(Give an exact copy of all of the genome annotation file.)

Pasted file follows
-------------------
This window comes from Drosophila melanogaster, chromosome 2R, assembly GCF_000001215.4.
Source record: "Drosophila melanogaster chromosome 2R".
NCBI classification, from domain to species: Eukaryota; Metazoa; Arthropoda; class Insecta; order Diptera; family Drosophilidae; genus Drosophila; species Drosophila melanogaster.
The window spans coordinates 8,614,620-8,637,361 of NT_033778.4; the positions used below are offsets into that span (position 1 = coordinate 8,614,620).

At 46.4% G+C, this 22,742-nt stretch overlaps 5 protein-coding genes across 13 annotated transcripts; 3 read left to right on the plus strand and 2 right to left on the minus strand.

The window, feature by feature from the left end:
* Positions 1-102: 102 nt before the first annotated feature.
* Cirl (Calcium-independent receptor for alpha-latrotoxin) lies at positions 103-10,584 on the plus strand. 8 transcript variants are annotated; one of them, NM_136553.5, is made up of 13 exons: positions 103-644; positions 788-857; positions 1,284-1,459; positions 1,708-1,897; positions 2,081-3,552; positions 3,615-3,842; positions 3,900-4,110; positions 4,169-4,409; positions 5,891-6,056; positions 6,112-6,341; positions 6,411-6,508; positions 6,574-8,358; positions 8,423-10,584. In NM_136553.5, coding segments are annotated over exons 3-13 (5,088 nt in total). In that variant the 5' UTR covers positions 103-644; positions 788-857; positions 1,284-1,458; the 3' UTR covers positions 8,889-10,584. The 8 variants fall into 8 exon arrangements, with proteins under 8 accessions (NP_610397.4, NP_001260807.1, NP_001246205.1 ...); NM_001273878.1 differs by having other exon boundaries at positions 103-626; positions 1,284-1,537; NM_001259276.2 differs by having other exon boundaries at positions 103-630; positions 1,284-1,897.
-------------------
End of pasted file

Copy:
This window comes from Drosophila melanogaster, chromosome 2R, assembly GCF_000001215.4.
Source record: "Drosophila melanogaster chromosome 2R".
NCBI classification, from domain to species: Eukaryota; Metazoa; Arthropoda; class Insecta; order Diptera; family Drosophilidae; genus Drosophila; species Drosophila melanogaster.
The window spans coordinates 8,614,620-8,637,361 of NT_033778.4; the positions used below are offsets into that span (position 1 = coordinate 8,614,620).

At 46.4% G+C, this 22,742-nt stretch overlaps 5 protein-coding genes across 13 annotated transcripts; 3 read left to right on the plus strand and 2 right to left on the minus strand.

The window, feature by feature from the left end:
* Positions 1-102: 102 nt before the first annotated feature.
* Cirl (Calcium-independent receptor for alpha-latrotoxin) lies at positions 103-10,584 on the plus strand. 8 transcript variants are annotated; one of them, NM_136553.5, is made up of 13 exons: positions 103-644; positions 788-857; positions 1,284-1,459; positions 1,708-1,897; positions 2,081-3,552; positions 3,615-3,842; positions 3,900-4,110; positions 4,169-4,409; positions 5,891-6,056; positions 6,112-6,341; positions 6,411-6,508; positions 6,574-8,358; positions 8,423-10,584. In NM_136553.5, coding segments are annotated over exons 3-13 (5,088 nt in total). In that variant the 5' UTR covers positions 103-644; positions 788-857; positions 1,284-1,458; the 3' UTR covers positions 8,889-10,584. The 8 variants fall into 8 exon arrangements, with proteins under 8 accessions (NP_610397.4, NP_001260807.1, NP_001246205.1 ...); NM_001273878.1 differs by having other exon boundaries at positions 103-626; positions 1,284-1,537; NM_001259276.2 differs by having other exon boundaries at positions 103-630; positions 1,284-1,897.